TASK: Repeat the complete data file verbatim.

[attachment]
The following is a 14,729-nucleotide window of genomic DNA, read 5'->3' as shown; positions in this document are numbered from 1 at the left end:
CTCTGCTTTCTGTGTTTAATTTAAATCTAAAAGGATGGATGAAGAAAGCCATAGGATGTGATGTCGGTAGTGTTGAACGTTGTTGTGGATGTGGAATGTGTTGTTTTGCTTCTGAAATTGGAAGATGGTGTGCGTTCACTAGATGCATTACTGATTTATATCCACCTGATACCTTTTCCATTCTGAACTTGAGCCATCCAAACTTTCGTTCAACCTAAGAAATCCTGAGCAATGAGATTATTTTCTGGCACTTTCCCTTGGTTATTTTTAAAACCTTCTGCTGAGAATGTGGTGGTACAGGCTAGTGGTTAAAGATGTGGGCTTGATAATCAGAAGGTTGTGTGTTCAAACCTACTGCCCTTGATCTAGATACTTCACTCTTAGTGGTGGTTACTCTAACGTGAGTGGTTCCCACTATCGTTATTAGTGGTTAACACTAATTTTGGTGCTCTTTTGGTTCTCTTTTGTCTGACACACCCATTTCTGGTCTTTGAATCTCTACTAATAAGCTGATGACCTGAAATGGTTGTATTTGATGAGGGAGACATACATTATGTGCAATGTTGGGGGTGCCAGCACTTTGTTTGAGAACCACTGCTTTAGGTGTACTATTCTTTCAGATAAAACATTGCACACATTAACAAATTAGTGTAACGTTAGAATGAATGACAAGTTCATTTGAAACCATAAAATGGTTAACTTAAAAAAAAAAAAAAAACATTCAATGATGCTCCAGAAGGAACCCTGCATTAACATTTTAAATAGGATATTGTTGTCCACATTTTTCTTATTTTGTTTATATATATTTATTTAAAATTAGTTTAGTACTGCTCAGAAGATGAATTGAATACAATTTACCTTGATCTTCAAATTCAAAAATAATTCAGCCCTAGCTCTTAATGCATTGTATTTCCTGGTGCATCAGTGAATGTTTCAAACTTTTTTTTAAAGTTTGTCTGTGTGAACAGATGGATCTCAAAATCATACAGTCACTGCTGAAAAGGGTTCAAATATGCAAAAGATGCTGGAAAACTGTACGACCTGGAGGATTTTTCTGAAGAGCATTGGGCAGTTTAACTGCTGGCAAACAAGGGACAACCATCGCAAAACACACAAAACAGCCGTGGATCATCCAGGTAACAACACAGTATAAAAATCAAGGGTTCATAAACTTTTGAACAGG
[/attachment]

The following is a 14,729-nucleotide window of genomic DNA, read 5'->3' as shown; positions in this document are numbered from 1 at the left end:
CTCTGCTTTCTGTGTTTAATTTAAATCTAAAAGGATGGATGAAGAAAGCCATAGGATGTGATGTCGGTAGTGTTGAACGTTGTTGTGGATGTGGAATGTGTTGTTTTGCTTCTGAAATTGGAAGATGGTGTGCGTTCACTAGATGCATTACTGATTTATATCCACCTGATACCTTTTCCATTCTGAACTTGAGCCATCCAAACTTTCGTTCAACCTAAGAAATCCTGAGCAATGAGATTATTTTCTGGCACTTTCCCTTGGTTATTTTTAAAACCTTCTGCTGAGAATGTGGTGGTACAGGCTAGTGGTTAAAGATGTGGGCTTGATAATCAGAAGGTTGTGTGTTCAAACCTACTGCCCTTGATCTAGATACTTCACTCTTAGTGGTGGTTACTCTAACGTGAGTGGTTCCCACTATCGTTATTAGTGGTTAACACTAATTTTGGTGCTCTTTTGGTTCTCTTTTGTCTGACACACCCATTTCTGGTCTTTGAATCTCTACTAATAAGCTGATGACCTGAAATGGTTGTATTTGATGAGGGAGACATACATTATGTGCAATGTTGGGGGTGCCAGCACTTTGTTTGAGAACCACTGCTTTAGGTGTACTATTCTTTCAGATAAAACATTGCACACATTAACAAATTAGTGTAACGTTAGAATGAATGACAAGTTCATTTGAAACCATAAAATGGTTAACTTAAAAAAAAAAAAAAAACATTCAATGATGCTCCAGAAGGAACCCTGCATTAACATTTTAAATAGGATATTGTTGTCCACATTTTTCTTATTTTGTTTATATATATTTATTTAAAATTAGTTTAGTACTGCTCAGAAGATGAATTGAATACAATTTACCTTGATCTTCAAATTCAAAAATAATTCAGCCCTAGCTCTTAATGCATTGTATTTCCTGGTGCATCAGTGAATGTTTCAAACTTTTTTTTAAAGTTTGTCTGTGTGAACAGATGGATCTCAAAATCATACAGTCACTGCTGAAAAGGGTTCAAATATGCAAAAGATGCTGGAAAACTGTACGACCTGGAGGATTTTTCTGAAGAGCATTGGGCAGTTTAACTGCTGGCAAACAAGGGACAACCATCGCAAAACACACAAAACAGCCGTGGATCATCCAGGTAACAACACAGTATAAAAATCAAGGGTTCATAAACTTTTGAACAGG